Menopause and Sexuality
Is Diminished Sexuality Inevitable During Menopause?
For most people, at least some aspects of sexuality decline with age, such as level of desire or frequency of sexual activity. There are many biologic and non-biologic reasons this happens, including a person’s general well-being and health, lifestyle, as well as interpersonal and psychosocial factors (like the quality of a relationship, or mental health issues).
Contrary to popular misconception, the menopausal transition and resulting drop in estrogen levels does not doom a woman to entering a sexual desert. Women can feel varying degrees of change in sexual function during menopause, but these changes are not absolute, constant, or irreversible. Both men and women experience declining sexual desire and activity with age, and studies show that factors connected to one’s relationship and partner play an important role in levels of desire and the frequency of sexual activity.
Every woman, menopausal or not, has her unique approach to, and expectations about, sexuality. Desire and dysfunction vary from woman to woman. Some menopausal women may not engage in sexual activity due to a lack of desire and, in the absence of partners’ or personal expectations, may pass through menopause without any complaints about sexuality. Others may feel desire but face difficulty in sexual satisfaction due to pain or vaginal dryness. Some women don't experience any changes at all that they associate with menopause.
The longest-running study of women’s experience with aging looked specifically at the issue of changes in sexual functioning, in fact. The Study of Women’s Health Across the Nation (SWAN), which follows women who were between 42 and 52 when the study began, examined the relative contribution of menopause and other factors on changes in sexuality.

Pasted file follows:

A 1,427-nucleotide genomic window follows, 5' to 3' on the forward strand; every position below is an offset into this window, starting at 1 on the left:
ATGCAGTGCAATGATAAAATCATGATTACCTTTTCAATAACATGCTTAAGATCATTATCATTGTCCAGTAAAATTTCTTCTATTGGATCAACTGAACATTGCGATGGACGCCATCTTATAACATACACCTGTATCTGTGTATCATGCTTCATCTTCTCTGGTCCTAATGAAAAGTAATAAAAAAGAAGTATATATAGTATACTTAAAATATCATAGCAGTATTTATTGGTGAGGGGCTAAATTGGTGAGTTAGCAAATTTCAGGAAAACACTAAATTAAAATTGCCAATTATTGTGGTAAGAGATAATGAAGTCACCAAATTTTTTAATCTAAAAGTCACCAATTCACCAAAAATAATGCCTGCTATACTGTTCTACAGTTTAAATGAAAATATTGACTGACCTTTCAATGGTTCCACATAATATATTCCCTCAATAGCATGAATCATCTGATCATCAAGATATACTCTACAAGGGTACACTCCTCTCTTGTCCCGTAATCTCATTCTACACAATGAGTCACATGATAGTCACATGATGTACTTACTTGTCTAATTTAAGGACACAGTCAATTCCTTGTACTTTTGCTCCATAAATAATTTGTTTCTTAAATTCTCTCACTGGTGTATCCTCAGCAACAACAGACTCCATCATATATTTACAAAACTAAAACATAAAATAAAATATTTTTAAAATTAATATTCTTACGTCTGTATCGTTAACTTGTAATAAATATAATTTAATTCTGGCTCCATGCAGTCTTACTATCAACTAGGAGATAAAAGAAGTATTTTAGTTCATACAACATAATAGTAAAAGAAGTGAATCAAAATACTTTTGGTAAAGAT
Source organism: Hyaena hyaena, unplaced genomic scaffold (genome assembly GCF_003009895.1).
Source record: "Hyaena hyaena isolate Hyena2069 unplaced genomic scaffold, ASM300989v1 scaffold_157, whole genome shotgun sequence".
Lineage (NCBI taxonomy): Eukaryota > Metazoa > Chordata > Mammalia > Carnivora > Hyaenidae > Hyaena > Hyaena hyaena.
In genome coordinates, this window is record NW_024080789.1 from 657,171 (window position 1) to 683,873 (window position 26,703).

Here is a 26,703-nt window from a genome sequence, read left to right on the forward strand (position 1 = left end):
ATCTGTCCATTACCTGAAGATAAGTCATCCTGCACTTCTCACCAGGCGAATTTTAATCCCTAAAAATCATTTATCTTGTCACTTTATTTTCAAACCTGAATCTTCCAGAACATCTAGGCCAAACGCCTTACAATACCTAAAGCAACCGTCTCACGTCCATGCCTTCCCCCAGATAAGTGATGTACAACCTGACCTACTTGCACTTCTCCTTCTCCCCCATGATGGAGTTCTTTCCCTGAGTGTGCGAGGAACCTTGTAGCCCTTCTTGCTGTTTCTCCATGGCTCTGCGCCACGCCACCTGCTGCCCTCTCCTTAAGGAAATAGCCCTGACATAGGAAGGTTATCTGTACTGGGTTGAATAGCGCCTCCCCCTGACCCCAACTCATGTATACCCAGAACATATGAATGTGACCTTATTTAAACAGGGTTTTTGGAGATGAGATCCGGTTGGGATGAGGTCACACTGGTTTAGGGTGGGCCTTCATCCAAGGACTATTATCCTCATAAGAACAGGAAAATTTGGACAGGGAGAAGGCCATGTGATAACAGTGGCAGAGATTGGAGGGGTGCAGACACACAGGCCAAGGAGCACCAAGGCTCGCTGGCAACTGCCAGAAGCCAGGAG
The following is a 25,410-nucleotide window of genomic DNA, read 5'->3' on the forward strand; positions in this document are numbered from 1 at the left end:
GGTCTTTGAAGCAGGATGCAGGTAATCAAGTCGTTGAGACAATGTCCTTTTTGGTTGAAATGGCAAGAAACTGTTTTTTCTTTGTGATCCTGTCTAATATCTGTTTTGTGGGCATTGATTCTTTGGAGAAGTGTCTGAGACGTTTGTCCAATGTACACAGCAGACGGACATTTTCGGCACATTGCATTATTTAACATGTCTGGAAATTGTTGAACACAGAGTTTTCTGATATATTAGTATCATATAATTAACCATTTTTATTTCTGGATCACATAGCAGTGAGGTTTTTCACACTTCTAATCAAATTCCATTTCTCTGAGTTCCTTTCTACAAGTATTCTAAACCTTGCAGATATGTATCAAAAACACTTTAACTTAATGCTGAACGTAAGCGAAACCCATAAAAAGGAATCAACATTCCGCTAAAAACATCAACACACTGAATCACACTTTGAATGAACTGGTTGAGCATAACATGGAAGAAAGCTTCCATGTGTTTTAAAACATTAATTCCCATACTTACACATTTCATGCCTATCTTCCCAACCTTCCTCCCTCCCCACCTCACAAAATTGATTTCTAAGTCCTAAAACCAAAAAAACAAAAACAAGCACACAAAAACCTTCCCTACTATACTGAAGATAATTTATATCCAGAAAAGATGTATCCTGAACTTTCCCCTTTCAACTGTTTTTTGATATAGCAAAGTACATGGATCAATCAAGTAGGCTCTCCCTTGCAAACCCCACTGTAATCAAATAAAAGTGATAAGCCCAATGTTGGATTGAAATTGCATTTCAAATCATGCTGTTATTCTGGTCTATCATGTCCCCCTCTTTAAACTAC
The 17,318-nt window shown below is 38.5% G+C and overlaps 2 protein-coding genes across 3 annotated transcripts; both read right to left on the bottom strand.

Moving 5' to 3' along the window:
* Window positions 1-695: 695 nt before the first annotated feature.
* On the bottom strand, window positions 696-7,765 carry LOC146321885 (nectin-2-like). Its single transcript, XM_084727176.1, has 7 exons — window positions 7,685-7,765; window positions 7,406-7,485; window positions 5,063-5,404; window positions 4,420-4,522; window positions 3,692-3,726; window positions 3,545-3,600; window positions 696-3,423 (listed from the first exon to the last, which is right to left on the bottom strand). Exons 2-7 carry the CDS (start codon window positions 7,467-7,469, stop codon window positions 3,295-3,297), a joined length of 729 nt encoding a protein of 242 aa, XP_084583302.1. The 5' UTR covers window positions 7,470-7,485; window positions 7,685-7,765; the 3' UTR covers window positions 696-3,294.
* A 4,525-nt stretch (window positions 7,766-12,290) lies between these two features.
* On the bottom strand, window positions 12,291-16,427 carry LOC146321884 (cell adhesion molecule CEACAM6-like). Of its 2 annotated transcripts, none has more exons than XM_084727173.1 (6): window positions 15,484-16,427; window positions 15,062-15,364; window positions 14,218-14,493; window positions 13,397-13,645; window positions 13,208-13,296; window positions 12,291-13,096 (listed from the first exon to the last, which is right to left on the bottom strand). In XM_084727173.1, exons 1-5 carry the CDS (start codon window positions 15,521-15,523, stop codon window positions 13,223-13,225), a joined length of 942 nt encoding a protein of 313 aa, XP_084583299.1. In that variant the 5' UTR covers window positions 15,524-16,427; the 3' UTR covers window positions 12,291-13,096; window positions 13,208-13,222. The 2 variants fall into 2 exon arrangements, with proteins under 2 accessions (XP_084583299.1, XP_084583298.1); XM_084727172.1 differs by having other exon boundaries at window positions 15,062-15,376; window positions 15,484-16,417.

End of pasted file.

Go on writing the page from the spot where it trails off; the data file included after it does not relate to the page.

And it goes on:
In a six-year follow-up of study participants, researchers found that:
- Menopausal women can and do enjoy sexual activity.
- The menopausal transition does not independently cause women’s diminished sexual arousal, reduced sexual activity, and lower levels of physical pleasure, although it can contribute to these issues.
- Vasomotor menopausal symptoms of hot flashes and night sweats are not directly related to sexual functioning. When these menopausal symptoms cause distress and interfere with sleep, however, they can indirectly contribute to psychological factors that affect sexual functioning.
- Vaginal dryness, which is one of the most common symptoms of menopause, can cause vaginal pain and reduced physical pleasure during penetration, which may lead to diminished sexual desire during menopause.
As noted, several factors can affect a person’s experience and sexuality, including:
- General health and well-being: Cardiovascular disease, obesity, joint problems, and urogenital conditions (like urinary incontinence and pelvic surgery) may impact comfort with sexual activity.
- Lifestyle factors: Exercise and a healthy diet protect against conditions such as cardiovascular disease and diabetes that can impact health and sexuality. Several strong research studies have found that being physically active is associated with higher levels of sexual engagement and enjoyment.
- Interpersonal factors: The quality of relationship with a partner, and the partner’s general and sexual health, can contribute to the sexual experiences and satisfaction. The Melbourne Women’s Midlife Health Project (MWMHP) found that relationship factors and prior sexual function and were more important determinants of sexual responsiveness than women’s estrogen levels.
- Psychosocial factors: Women who are depressed or have higher anxiety levels have less optimal sexual functioning. The Women’s Health Initiative’s (WHI) observational study found that — irrespective of the stage of menopause — higher reported levels of social support (like having friends) leads to higher levels of sexual engagement and enjoyment.
There are many factors that can drive changes in sexuality as women age. We advise women not to approach menopause with any preconceived fears of losing their sexuality or ability to experience sexual pleasure. Rather, we encourage women to be aware of the different issues that can affect their lives, including their sexuality, and explore ways to address these changes during and after the menopausal transition.